Grape vines had overrun the empty chain-link kennel, deep grass claiming the inside. As I walked past it in my backyard, a metallic twinkle caught my eye. I dug it out, blew the dirt off. A dog tag, with my phone number and one wordâ€¦â€śHope.â€ť The lump swelled in my throat, the dog tag blurred through wet eyes. I could not believe it. â€śGinâ€™s New Hopeâ€ť had died in my arms four years prior.
All hunters get one great dog. Itâ€™s rough when that dog is your first. Black Stuff. The Microlab. The Pocket Retriever. We had many names for the diminutive little hot shot who was pure adrenaline, flash and style, topped with a supernatural homing-beacon nose. She made me look like a genius as a first-time trainer. The runt. A litter of great breeding, all gone, her still there on the concrete floor, half-starved, lingering, the unwanted weakling leftover. Available half-priceâ€”just the right amount on a journalist’s pay.
She stayed small, about 60 pounds, and I liked her sprightly size better than my palsâ€™ big dumb gorilla Labs that towed back half the decoy spread. So smart, she taught herself to flush grouse toward me, not away. She is buried high on a Utah mountain where she made one of her greatest such hunts. What a dog does is come into your life and define a period of it, a friend said.Â Like children, you know you had a great dog when other adults love being around her. Friends far and wide wept at the loss of Hope. My adolescent son had known no world without her.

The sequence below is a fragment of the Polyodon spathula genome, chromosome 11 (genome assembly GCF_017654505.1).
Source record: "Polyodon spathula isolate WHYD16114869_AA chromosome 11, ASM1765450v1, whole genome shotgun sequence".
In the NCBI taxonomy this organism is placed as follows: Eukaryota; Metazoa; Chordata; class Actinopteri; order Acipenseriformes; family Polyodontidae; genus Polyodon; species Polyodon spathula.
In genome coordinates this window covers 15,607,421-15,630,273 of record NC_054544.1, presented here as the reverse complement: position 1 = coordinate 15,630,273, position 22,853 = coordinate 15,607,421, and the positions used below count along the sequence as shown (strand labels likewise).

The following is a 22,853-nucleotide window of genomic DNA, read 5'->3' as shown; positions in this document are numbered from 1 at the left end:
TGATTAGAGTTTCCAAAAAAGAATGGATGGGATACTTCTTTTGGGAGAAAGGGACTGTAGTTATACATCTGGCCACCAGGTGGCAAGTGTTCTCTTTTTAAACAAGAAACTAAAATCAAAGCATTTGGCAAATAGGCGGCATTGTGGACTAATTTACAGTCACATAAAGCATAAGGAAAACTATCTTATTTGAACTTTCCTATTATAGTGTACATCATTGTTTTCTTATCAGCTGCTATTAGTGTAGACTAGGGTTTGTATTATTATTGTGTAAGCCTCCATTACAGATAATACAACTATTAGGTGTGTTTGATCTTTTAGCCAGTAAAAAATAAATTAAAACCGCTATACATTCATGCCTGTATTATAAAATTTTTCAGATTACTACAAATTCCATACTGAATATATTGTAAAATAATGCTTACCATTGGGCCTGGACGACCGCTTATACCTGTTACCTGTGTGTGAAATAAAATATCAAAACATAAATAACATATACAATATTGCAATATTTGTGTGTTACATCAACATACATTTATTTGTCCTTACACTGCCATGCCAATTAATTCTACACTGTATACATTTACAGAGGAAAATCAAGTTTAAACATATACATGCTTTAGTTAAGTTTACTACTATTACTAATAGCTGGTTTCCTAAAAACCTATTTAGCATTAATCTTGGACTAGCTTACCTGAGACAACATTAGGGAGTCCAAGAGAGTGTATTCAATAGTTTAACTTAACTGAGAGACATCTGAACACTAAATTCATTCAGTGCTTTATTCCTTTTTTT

You try and tell people, “I had a good dog,” and what that means. Words fail. I tried, in a newspaper column. If God makes something cuter than little boys and puppies, heâ€™s keeping it to himself. We were lucky to have that one 10 years, huh kid?
She once ran away and the old lady who found her responded to my desperate newspaper ad. â€śHow do I know sheâ€™s yours?â€ť I led her throughÂ a few commands and the lady exploded with glee when Hope did all she said despite, it would turn out, a newly fractured leg.
Her first retrieves were on the surging Columbia. I feared for her, but my pal Pete said, â€śSkipper, youâ€™ve got a keeperâ€ť as she dove for ducks instinctively and swam hundreds of yards, returning safely. She sat shivering, a lone duck feather curled up on her nose. She had no idea what had happened, only that it was right.Â Her nose was so good she became a field proof test when frustrated friends needed to know the truth about their dogsâ€™ failures. She often came back with cold birds that had been dead for a while. For me, bird hunting without Hope was cold, and dead for a while.
Sons grow up, move out. I keep that dog tag, â€śHope,â€ť on my motorcycle key, to keep her angel close. I had a good dog. Itâ€™s been years now. Black Stuff, itâ€™s finally time to try again. Time to find someone who breeds great microlabs, and start over. Until then I have only sweet memories and a poem that seems written just for her:
Hope is the thing with feathers
That perches in the soul
And sings the tune without the words
and never stops at all,
And Sweetest in the Gale is heard;
And sore must be the storm
That could abash the little bird
That kept so many warm
Iâ€™ve heard it in the chillest land
And on the strangest sea,
Yet never, in extremity,
It asked a crumb of me
â€” Emily Dickinson, Poem 254